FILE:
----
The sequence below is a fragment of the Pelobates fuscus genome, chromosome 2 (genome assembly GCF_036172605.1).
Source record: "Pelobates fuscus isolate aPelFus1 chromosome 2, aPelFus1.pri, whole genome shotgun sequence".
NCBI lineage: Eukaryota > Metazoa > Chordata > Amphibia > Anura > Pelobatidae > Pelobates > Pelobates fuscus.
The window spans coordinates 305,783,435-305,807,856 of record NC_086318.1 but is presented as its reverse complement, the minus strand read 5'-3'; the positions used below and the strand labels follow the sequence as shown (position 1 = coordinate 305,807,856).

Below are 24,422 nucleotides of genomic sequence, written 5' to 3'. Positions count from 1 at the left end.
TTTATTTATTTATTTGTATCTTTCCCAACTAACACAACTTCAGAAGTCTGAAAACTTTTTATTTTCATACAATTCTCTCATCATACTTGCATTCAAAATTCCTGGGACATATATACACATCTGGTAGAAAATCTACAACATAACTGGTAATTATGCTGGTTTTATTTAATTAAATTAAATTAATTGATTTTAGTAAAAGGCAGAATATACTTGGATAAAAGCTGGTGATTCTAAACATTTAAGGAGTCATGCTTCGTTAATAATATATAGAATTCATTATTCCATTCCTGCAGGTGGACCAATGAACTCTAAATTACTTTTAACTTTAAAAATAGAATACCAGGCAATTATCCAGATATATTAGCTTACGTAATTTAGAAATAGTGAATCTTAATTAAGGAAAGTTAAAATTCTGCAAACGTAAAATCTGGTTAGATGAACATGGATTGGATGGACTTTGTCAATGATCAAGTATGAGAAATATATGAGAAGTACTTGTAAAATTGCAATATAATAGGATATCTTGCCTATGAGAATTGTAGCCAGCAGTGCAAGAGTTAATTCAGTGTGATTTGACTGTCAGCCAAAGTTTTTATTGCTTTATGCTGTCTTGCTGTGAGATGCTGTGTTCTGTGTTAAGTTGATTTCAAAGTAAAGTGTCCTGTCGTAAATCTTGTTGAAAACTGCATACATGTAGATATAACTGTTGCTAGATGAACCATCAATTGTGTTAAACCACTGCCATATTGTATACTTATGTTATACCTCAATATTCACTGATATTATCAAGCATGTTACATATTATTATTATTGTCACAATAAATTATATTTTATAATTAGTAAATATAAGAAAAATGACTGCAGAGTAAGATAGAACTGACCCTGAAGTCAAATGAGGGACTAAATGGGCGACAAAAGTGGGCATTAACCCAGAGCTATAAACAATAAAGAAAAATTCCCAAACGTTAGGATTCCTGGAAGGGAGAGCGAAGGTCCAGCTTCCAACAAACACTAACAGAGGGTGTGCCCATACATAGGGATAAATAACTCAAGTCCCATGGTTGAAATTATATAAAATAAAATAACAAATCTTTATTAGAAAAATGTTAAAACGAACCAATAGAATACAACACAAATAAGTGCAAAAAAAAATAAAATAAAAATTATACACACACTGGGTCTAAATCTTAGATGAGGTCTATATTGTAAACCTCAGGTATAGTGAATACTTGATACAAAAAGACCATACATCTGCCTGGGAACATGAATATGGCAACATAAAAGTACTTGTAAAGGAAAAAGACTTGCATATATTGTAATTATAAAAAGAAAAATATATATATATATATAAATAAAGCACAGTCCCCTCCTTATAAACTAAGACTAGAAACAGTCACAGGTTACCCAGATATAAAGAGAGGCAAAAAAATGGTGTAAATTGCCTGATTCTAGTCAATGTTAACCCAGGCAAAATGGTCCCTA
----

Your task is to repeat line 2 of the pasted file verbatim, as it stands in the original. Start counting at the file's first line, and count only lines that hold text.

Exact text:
Source record: "Pelobates fuscus isolate aPelFus1 chromosome 2, aPelFus1.pri, whole genome shotgun sequence".